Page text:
Netflix and Amazon have implemented microservices architecture and have seen a great deal of success in their business models. Enterprises looking to make the shift from a monolithic approach to that of microservices can do so with low-code platforms. They have the ability to create web applications that are modular in nature. It allows an enterprise to create a suite of micro applications that can integrate with each other using services that are exposed by each application to one another. (Source)
Enterprise or small Saas, revenue comes from innovation.
Six years ago, and backed by $3.25 million in funding from angels, Tynker co-founder and CEO Krishna Vedati saw a need to help build our future developers. There are some kids that want to learn to code, but programming languages can be too complex, and boring, for young minds. Vedati thought of a way to use a low-code/no-code application to teach kids a basic way to learn to code.
“What we found is that for Elementary and Middle school students, traditional programming (with syntax) is boring and complex,” explains Vedati. “That is probably why programming hasn’t been introduced to early learners in the past. So to reduce this complexity, we created a ‘visual’ programming language that focuses students on learning to build logic into an application,” he says.
The visual programming “language” in Tynker involves having kids grab visual code blocks which say things like “on start,” “move 10 steps,” “next costume,” “if on edge, bounce,” and more, to give you an idea. They’re the bits and pieces of an animation or game, which, when strung together, can tell a story.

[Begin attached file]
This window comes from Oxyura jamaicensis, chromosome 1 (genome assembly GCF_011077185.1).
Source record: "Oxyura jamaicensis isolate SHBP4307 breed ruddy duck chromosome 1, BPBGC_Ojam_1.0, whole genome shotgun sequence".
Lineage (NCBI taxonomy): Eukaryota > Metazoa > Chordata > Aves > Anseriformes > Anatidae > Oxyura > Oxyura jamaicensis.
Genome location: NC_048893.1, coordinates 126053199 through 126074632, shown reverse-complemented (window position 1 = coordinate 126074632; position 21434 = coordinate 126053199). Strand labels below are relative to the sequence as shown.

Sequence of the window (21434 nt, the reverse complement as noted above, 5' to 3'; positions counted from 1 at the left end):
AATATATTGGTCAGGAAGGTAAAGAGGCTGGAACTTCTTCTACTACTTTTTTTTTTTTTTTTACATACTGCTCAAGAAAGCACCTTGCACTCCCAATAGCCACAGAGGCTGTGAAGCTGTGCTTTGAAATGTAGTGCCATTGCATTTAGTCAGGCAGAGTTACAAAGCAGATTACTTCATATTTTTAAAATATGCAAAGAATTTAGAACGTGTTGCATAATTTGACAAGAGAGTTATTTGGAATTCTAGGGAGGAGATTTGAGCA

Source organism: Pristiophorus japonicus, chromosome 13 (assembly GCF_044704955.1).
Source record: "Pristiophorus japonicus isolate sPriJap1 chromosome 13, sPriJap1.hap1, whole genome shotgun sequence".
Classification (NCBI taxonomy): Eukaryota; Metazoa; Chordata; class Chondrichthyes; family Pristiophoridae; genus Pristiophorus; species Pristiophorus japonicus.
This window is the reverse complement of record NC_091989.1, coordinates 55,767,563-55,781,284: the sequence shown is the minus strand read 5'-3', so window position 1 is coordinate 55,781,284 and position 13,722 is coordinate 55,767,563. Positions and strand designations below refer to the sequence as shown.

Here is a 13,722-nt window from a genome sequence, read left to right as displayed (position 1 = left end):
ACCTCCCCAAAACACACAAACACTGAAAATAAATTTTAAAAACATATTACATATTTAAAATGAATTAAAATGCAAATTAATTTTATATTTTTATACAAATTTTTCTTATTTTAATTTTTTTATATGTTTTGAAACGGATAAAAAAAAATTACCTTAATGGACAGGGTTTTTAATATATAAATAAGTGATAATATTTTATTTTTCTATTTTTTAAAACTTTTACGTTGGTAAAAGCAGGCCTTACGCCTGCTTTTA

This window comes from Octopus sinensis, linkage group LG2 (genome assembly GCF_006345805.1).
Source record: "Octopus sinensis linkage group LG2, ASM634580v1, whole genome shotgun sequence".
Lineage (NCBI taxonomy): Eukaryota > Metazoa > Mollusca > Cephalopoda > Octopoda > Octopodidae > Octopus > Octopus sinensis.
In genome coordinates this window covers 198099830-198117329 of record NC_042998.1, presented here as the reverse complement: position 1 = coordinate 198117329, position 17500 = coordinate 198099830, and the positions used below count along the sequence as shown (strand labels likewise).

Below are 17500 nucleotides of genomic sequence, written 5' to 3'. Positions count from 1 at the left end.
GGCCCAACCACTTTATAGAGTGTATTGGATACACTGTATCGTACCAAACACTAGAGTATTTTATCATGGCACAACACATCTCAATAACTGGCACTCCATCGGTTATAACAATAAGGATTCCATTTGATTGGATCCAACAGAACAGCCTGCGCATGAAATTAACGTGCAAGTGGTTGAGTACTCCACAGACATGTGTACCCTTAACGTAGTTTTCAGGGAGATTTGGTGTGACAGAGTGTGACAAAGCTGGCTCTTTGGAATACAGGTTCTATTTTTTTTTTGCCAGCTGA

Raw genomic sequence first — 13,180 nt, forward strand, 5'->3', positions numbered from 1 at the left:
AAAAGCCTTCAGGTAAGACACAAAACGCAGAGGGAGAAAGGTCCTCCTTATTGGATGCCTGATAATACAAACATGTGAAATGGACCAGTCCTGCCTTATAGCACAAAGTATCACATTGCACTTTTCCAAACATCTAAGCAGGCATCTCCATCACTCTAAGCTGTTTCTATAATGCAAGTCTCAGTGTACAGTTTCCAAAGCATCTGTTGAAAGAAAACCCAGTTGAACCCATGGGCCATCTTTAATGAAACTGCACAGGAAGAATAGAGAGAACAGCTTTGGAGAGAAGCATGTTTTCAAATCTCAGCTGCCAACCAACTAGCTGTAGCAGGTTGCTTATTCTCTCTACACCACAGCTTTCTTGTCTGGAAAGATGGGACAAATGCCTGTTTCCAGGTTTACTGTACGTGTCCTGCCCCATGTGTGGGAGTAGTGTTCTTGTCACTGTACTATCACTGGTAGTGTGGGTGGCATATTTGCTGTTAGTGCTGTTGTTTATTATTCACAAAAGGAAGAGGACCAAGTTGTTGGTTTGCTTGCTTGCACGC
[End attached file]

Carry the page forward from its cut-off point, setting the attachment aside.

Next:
“In this way, [students] learn the logic and structure of programming and can see the results without having to write thousands of lines of code – boring even to some adults,” says Vedati. (Source: Techcrunch)
Later they introduced the program to high-schoolers, transitioning from visual basic to code. These are our new citizen developers and our software engineers.
Look to low-code/no-code solutions to solve problems
Low-code/no-code allows SMBs and enterprises to develop multiple income streams by focusing on customer, or stakeholder, problems that need solutions.
Due to the presence of a large number of low-code development platform vendors, North America is expected to have the largest market size in the Low-Code Development Platform Market. Factors, such as the rising demand for software automation and innovative applications, ease of development of web and mobile apps, and low cost of development and the easy-to-deploy feature are expected to be driving the adoption of the low-code development platform across the globe. (Source)
Coactive's IRAD (Interactive Rapid Application Development) technology allows companies to not only create applications that can improve most business processes but can build applications to diversify revenue streams, in a few weeks. Once applications are up and running, Coactive’s interactive technology means applications can be changed, updated or revised with little to no downtime.
The outcome is too attractive to ignore
Some 80% of companies that have undergone digital transformation efforts reported increased profitability, compared to 53% of other companies. (Source)
GE, Virgin Media, and others use enterprise applications that are taking businesses to new levels by integrating processes and connecting stakeholder, expanding their reach to new customers and opening new revenue streams.
The company now expects $12 billion in digital revenue in 2020, compared with $15 billion under the old definition. GE's total revenue hit nearly $124 billion last year. (Source)
GE's $12 billion digital revenue stream took planning, shifting and even a "time out" to adjust and realign. Their foresight, diligence, and willingness to pivot when things weren't working, is what it takes to keep up with the fast pace of digital transformation.
Done right, adopting low-code/no-code applications stimulate opportunity for competitive advantage and can create new opportunities in the digital marketplace.